Robby Harris, taking a break from sweating over a cooker in the back of Henry's Food and Spirits, stares at his lunch crowd briefly.
Harris' restaurant in the Mendenhall Center may have opened last Monday with a full staff of waitresses, but the cooks are still proving themselves, he said.
"People eat with their eyes, not with their mouths," he said. "If I'm training a cook and it doesn't look right, I make him do it again. It's got to look right or people won't want to eat it. We've already had to replace one cook."
Harris bought the business, previously known as Tabby's Restaurant and Club 2000, from his uncle, Bob Harris, who had been trying to sell the eatery and adjoining bar since they closed in May.
The new owner brings with him attention to details he's gleaned from more than 30 years in the restaurant business. In his new business this includes a glassed-in playroom where parents can leave the kids, and making all gravies and dressings from scratch.
"We came up with our recipes ourselves - me and my dad. Mostly by mistake," he said. "Which is the best way to do it. And by people's tastes. We want to make the most people happy and that's all."
Harris started learning at the age of 7 when he and his brothers tended to the glasses behind the bar in his father's former restaurant, the Viking Lounge downtown. Later Harris joined his uncle in Arizona to open a small family-style restaurant. Once this venture took off, Harris said he and his uncle went on to Maui to start a gazebo-style restaurant at a beach resort.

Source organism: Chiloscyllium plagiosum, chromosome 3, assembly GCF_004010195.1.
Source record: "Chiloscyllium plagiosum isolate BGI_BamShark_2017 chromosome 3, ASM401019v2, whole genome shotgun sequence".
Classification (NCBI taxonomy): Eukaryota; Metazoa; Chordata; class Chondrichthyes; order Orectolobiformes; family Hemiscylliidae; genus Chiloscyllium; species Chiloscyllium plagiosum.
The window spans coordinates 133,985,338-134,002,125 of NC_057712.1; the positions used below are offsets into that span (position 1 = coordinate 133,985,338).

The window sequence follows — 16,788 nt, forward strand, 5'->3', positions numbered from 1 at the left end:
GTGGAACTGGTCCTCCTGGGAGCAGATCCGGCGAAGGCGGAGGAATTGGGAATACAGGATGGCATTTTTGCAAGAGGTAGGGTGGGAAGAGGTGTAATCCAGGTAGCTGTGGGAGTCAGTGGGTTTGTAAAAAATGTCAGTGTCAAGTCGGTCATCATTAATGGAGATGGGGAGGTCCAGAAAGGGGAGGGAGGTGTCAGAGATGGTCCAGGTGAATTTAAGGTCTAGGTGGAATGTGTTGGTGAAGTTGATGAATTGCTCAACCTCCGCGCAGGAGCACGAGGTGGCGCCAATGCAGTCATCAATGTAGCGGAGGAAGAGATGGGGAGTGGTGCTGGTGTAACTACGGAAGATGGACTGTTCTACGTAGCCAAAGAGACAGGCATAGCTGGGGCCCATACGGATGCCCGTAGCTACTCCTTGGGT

"I moved back here after my son's mother passed and I kind of got out of the restaurant business for a while," he said.
But after a five-year stint in the local Juneau mining industry, Harris decided to come back to his cooking roots and open another restaurant.
Local businesses are happy to see the vacancy filled, said Fred Weiler, communications consultant for AP&T Wireless, next door to Henry's in the mall.
"There seems to be a need for it in the valley because people were really disappointed to see Tabby's close and anxious to see something else open and asking us where they could go to eat," he said. "It's funny, for having a lot more people in the valley than downtown there are not a lot of restaurants for those people to eat in."
Some mall employees such as Fred Wigg, who works the front desk at Body Works Fitness Center, also next door to Henry's, think there are too many similar restaurants in the Mendenhall Valley. He said there should be more of a variety than the hamburger or family dining places popping up all over town.
But Wigg said he was grateful for the increased foot traffic coming into the mall.
"People come in here thinking they are going into Henry's," he said. "It's great because they see us and several of them have come back later for memberships."
Mike Clements, assistant manager at Bullwinkle's Pizza Parlor, said people going to Henry's may not initially help business, but it can't hurt it either.
"We have our own niche here. People come here because they want pizza and beer. They go to Henry's because they want burgers and fries," he said. "So I don't think they will be competition. But people going there will pass us on the way and get to see that we are here, which will be good for us in the long run."
Henry's Food and Spirits is open 6 a.m. to 10 p.m. Monday through Thursday, 6 a.m. to midnight Friday and Saturday, and 9 a.m. to 9 p.m. Sunday. The bar is expected to open in mid-August, after the liquor license is transferred to Harris.
Melanie Plenda can be reached at firstname.lastname@example.org.
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